November 4, 2009
"We know there needs to be an enterprise store," said D'Alesandre in an interview following his presentation. But the blueprints have yet to be draw.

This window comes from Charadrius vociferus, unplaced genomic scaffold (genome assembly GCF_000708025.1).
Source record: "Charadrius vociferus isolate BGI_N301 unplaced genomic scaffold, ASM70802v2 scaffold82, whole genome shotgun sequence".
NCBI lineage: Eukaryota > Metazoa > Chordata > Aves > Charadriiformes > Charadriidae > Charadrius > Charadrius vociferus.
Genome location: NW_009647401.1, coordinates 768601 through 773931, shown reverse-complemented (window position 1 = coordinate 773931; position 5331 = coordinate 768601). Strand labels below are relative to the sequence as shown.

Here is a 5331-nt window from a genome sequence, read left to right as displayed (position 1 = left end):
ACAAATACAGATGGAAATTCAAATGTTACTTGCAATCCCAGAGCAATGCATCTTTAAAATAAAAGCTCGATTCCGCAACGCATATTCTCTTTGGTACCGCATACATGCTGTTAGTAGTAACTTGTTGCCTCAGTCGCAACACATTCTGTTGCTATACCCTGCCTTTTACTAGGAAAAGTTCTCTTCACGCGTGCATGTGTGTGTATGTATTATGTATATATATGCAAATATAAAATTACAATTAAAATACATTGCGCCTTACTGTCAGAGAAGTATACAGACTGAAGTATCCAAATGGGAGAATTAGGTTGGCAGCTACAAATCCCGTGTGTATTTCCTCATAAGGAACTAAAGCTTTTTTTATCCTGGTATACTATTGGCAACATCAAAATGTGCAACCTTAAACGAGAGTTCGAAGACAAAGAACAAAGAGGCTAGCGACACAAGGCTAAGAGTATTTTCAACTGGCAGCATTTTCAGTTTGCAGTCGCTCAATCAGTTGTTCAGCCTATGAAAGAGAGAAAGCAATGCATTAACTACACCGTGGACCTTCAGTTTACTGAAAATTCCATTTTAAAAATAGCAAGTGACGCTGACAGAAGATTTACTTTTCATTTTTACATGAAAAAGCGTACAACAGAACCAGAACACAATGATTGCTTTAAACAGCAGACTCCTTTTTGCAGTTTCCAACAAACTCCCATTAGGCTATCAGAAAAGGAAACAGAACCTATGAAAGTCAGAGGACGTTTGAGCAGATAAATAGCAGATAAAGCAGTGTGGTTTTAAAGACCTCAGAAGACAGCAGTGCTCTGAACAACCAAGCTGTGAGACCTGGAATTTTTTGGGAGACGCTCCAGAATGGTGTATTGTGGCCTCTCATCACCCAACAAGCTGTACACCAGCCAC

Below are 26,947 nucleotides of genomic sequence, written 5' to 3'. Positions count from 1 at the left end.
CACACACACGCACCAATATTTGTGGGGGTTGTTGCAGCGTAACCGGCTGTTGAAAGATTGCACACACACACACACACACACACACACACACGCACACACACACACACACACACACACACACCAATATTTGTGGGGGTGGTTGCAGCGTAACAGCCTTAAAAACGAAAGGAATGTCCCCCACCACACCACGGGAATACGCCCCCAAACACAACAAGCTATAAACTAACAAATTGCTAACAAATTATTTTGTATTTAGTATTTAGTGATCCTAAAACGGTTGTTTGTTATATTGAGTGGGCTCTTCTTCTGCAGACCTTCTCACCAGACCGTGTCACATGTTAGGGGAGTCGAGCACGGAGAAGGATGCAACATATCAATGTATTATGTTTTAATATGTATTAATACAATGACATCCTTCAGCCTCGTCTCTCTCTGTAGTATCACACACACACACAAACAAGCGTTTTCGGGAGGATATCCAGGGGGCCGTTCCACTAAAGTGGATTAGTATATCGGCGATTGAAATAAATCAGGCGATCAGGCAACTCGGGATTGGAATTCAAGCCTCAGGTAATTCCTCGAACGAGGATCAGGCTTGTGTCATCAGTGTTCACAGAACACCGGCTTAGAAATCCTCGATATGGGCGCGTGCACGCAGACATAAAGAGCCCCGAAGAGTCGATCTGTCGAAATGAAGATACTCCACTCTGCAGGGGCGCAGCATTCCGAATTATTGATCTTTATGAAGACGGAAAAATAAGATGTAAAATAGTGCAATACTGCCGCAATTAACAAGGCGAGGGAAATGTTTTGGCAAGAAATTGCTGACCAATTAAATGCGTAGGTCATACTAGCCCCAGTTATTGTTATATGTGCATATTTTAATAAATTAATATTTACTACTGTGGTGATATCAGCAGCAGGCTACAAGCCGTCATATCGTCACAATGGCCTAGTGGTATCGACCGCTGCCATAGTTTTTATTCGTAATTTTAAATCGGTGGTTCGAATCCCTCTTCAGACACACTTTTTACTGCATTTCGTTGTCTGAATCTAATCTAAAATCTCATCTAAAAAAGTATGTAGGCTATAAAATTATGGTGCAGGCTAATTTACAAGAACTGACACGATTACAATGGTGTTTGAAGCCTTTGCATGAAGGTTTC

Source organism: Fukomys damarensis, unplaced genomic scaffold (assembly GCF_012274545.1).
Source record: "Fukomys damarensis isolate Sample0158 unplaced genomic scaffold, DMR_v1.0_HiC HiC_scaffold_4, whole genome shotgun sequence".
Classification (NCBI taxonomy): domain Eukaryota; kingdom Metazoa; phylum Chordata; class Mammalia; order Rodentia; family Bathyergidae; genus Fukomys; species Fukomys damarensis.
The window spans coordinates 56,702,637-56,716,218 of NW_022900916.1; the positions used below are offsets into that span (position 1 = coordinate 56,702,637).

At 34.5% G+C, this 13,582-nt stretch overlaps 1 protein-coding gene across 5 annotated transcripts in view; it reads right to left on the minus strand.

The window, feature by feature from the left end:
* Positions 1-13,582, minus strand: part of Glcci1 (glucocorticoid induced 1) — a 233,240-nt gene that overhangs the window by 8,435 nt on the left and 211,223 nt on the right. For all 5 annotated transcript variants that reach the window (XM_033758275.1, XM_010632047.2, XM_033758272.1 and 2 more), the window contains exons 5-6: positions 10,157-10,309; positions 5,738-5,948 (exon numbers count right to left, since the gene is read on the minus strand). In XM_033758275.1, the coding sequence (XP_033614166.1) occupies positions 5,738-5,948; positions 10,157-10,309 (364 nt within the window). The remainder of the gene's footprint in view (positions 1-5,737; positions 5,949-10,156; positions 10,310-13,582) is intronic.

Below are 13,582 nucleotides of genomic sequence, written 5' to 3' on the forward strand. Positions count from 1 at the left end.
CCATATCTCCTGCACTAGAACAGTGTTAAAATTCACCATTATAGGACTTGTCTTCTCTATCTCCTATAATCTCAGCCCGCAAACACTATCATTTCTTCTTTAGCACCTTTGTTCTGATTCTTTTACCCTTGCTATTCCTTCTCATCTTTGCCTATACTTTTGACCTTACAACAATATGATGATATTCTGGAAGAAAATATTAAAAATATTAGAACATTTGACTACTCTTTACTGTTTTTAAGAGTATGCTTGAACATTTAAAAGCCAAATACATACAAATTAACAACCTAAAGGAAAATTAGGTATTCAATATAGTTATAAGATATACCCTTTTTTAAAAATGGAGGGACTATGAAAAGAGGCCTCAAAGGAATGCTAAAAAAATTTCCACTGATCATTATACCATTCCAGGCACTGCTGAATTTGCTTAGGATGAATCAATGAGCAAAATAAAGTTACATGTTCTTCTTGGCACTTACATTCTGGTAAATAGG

There will also need to be a standards group to ensure that the Wave protocol and platform can accommodate third-party code. But how such a group might function remains to be determined. There's also data that needs to be gathered about the network impact of running Wave servers. Though Wave is designed to perform well in limited bandwidth scenarios, the amount of traffic generated by collaborative and social features could be significant in some cases. "There's work to be done," acknowledged Fox. Novell, however, has done significant work already: Fox demonstrated a forthcoming product called Novell Pulse, which might be described as Wave for the enterprise. Pulse, which will be released as a hosted service sometime next year and as an on-premises solution perhaps six months after that, makes real-time collaborative communication more suitable for corporate use. It gives companies the locks they need for limiting group and profile visibility, defining user roles, and structuring the kinds of collaboration that can take place. Pulse, which will also be available as a white-label solution for Novell partners, supports the compliance and auditing needs of enterprises. SAP program manager Alexander Dreiling also demonstrated a Wave gadget called Gravity, which enables business process management in Waves. Its goal, he said, was to enable end-to-end views into organizational processes and into supply chains. And ThoughtWorks VP of product development Chad Wathington demonstrated how the latest version of its Mingle project management and collaboration software can be connected to Wave. In an separate interview, Cyndi Mitchell, managing director of ThoughtWorks, described how she believed Wave can enhance enterprise software development. "In the best way we know how to do software development, collaboration is number one," she said. "We see Wave as a huge productivity boost for software development teams." Wave works well for unstructured collaboration, she said, but projects need some structure. For ThoughtWorks, that's where Mingle comes in. And more broadly, that's where the Wave eco-system comes in -- it's the third parties like Novell, SAP, and ThoughtWorks who will structure and shape Wave to fit business needs. "We really believe that this is a better way to communicate," said D'Alesandre at the conclusion of his presentation. All that remains is to convince the rest of the world.
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